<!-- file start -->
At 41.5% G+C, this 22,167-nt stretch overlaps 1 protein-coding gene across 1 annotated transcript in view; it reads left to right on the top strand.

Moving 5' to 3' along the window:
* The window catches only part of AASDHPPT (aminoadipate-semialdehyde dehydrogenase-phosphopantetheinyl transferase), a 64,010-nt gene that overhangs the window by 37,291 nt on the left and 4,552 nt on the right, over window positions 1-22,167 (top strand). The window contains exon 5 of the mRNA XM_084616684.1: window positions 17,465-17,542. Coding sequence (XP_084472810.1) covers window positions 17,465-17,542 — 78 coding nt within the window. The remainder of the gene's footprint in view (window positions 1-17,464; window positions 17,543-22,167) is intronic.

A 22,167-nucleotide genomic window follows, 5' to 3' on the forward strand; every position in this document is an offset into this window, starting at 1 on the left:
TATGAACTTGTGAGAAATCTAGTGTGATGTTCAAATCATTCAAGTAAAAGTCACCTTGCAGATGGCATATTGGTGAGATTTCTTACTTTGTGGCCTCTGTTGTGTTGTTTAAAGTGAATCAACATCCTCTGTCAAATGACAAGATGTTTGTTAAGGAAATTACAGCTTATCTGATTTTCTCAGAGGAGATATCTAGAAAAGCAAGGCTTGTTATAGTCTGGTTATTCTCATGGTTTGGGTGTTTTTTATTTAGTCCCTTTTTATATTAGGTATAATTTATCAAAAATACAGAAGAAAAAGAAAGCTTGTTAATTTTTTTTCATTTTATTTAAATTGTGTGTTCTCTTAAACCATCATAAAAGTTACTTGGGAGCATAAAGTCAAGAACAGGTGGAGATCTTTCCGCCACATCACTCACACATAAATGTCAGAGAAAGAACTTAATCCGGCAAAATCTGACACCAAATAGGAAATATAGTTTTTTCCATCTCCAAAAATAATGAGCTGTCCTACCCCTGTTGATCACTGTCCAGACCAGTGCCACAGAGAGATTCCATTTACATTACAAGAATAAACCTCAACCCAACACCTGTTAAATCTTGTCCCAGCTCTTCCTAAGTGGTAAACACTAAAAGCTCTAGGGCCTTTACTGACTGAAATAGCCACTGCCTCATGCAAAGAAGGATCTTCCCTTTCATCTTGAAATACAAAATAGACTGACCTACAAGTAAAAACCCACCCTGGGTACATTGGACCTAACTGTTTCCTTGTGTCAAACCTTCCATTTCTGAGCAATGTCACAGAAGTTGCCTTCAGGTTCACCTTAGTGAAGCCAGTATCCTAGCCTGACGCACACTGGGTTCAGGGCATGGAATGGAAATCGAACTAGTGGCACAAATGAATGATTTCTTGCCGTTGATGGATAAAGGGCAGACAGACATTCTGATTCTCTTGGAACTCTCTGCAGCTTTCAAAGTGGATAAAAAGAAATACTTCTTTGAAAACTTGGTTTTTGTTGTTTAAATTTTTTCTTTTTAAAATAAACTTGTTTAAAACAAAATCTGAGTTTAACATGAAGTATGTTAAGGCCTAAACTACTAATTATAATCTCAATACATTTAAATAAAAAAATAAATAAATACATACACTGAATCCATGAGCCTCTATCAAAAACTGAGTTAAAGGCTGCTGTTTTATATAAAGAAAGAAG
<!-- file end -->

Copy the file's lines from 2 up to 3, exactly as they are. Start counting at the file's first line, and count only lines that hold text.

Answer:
Moving 5' to 3' along the window:
* The window catches only part of AASDHPPT (aminoadipate-semialdehyde dehydrogenase-phosphopantetheinyl transferase), a 64,010-nt gene that overhangs the window by 37,291 nt on the left and 4,552 nt on the right, over window positions 1-22,167 (top strand). The window contains exon 5 of the mRNA XM_084616684.1: window positions 17,465-17,542. Coding sequence (XP_084472810.1) covers window positions 17,465-17,542 — 78 coding nt within the window. The remainder of the gene's footprint in view (window positions 1-17,464; window positions 17,543-22,167) is intronic.